Here's a good example from my early days in writing about movies. During the heyday of DVDs in 2001, I reviewed the comedy All Saints Day. I hated the movie and strongly criticized the acting, directing, and every other part of it. I called it "one of the most maddening viewing experiences of the year" and was vicious. To be honest, it was a fun piece to write. Both the director and one of the actors e-mailed me with nasty responses. While their feedback of statements like "get off your thrown" was hardly intelligent, it feels different today when I think back on it. Instead of just describing my negative reactions, I really took shots at the people behind the movie. While I wasn't being a contrarian, that experience relates to what I'm getting at with this post. My review was lazy. The movie was terrible, but it deserved a more nuanced response.

Before Midnight

Another factor is the impact of our expectations, particularly with older films. The best writers identify their biases and use them to craft their pieces about movies. There’s nothing less thrilling than reading a takedown of a classic from someone convinced they’re doing a public service to the dummies who love it. I’ve been confused by the raves about plenty of acclaimed films, but that doesn’t mean the others are reading it wrong. One of the great aspects of this culture is the way that movies evolve over the years and become more powerful. World events and our stage of life play such a part in our reactions. Would I have the same feelings about Before Midnight if I was 21, single, and didn’t have kids? My own experience as a dad and husband changes how I view every scene.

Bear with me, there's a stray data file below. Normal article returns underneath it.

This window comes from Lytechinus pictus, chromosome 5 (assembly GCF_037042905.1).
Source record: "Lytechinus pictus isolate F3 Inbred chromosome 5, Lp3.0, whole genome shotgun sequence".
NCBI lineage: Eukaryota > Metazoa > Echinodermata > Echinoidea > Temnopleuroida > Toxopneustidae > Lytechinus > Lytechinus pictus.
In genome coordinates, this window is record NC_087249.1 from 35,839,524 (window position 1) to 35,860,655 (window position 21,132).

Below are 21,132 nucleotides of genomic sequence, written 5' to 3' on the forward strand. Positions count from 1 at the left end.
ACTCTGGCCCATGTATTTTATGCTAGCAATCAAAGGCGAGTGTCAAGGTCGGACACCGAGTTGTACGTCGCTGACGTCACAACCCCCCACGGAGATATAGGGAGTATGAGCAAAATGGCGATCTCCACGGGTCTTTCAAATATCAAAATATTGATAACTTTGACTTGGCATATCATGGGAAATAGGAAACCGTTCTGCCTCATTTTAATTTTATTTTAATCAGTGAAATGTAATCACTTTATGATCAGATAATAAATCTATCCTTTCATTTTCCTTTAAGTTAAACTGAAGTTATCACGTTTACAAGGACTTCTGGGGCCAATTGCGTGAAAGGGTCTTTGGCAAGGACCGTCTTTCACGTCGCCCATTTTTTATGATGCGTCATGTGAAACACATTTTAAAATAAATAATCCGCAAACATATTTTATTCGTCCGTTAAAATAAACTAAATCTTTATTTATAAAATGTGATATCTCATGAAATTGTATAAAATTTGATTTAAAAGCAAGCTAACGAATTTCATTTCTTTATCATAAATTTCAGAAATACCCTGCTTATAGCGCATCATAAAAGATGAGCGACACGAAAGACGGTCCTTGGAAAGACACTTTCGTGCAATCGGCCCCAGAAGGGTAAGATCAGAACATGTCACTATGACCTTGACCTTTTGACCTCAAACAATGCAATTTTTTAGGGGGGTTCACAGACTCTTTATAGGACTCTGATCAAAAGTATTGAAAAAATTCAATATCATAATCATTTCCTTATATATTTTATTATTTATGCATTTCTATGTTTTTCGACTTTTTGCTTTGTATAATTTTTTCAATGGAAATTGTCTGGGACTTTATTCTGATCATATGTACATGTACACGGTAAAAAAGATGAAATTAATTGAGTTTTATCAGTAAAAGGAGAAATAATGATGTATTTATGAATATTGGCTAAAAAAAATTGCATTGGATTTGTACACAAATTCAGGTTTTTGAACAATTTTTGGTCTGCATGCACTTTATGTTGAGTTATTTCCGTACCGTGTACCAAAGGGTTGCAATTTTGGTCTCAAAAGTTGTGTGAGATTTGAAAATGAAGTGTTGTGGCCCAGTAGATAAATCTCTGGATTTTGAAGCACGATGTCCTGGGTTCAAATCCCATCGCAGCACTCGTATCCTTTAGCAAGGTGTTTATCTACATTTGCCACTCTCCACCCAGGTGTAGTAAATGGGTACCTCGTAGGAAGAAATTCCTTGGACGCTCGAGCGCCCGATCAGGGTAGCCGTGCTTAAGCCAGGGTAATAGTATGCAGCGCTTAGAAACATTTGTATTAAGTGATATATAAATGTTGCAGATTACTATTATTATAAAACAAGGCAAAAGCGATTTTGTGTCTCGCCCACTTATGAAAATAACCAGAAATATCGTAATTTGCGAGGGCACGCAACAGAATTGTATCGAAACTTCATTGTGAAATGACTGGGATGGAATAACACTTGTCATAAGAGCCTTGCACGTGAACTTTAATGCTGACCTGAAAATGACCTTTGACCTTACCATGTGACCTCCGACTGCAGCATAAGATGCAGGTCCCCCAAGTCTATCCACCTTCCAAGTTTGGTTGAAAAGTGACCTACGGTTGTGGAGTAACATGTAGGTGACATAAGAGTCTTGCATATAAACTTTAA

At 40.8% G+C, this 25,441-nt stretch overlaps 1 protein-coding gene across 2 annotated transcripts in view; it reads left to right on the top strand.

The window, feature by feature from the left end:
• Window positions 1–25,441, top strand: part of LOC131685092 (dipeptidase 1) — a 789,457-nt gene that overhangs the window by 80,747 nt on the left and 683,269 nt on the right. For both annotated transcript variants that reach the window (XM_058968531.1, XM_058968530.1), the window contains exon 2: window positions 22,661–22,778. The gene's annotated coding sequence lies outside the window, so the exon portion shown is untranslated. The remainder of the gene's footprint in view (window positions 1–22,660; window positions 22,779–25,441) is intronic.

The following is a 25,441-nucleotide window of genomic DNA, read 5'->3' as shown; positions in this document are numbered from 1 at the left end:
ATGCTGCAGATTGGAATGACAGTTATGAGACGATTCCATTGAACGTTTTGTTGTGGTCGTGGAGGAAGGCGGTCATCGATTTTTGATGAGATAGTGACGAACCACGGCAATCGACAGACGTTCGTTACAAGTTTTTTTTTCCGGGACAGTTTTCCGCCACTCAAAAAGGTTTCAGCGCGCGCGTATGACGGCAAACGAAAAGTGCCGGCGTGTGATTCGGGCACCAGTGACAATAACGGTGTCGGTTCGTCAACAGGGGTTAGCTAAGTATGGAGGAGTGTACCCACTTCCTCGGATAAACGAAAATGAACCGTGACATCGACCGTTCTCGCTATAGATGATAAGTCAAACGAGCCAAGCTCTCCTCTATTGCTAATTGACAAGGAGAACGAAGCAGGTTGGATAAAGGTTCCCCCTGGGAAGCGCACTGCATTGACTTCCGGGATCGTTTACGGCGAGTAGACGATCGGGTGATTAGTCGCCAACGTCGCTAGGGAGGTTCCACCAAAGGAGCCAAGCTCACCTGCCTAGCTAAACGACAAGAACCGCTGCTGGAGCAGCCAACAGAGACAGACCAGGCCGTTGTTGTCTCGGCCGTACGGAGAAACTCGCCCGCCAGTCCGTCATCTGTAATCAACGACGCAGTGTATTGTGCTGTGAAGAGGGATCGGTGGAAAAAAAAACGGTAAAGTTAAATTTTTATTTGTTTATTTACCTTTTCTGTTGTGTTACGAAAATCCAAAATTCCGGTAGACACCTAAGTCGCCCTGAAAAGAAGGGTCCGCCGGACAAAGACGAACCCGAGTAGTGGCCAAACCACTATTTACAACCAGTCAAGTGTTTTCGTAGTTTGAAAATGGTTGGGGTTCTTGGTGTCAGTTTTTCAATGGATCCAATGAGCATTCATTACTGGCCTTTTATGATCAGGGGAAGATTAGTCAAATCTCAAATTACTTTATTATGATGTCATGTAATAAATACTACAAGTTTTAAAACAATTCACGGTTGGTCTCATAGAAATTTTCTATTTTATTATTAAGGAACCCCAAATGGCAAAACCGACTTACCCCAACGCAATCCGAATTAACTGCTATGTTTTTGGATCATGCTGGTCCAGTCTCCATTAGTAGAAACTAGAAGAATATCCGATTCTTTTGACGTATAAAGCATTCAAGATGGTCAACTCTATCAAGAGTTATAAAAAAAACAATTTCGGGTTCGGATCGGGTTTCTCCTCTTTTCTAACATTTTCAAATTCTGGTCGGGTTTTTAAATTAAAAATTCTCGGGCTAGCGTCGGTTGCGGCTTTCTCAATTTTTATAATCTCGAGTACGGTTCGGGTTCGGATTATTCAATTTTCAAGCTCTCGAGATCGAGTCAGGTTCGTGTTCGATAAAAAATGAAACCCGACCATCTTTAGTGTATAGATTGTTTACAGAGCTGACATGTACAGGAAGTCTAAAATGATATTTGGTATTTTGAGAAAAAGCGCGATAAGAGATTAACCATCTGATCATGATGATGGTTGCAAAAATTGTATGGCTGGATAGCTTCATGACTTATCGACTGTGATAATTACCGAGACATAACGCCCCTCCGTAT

What’s the solution? There’s no easy answer for obvious reasons. We’re all looking for something different out of our passion for movies. I’m not in the camp that thinks we should just be positive and avoid criticism. It’s fun to argue passionately about a film, especially when the community’s gone a separate route. That’s different than being a contrarian to rile people up and get attention. That style loses my interest quickly because it doesn’t account for nuance. I’ve found that most bloggers (or at least the ones I enjoy) write with more depth and consideration. That said, it’s an ongoing process to find a voice amid the hubbub. I still have a long way to go before I feel confident that my opinions have come naturally. Putting them into words is even more difficult. It’s quite a challenge, and that keeps it exciting to spend so much time on this very gratifying pursuit.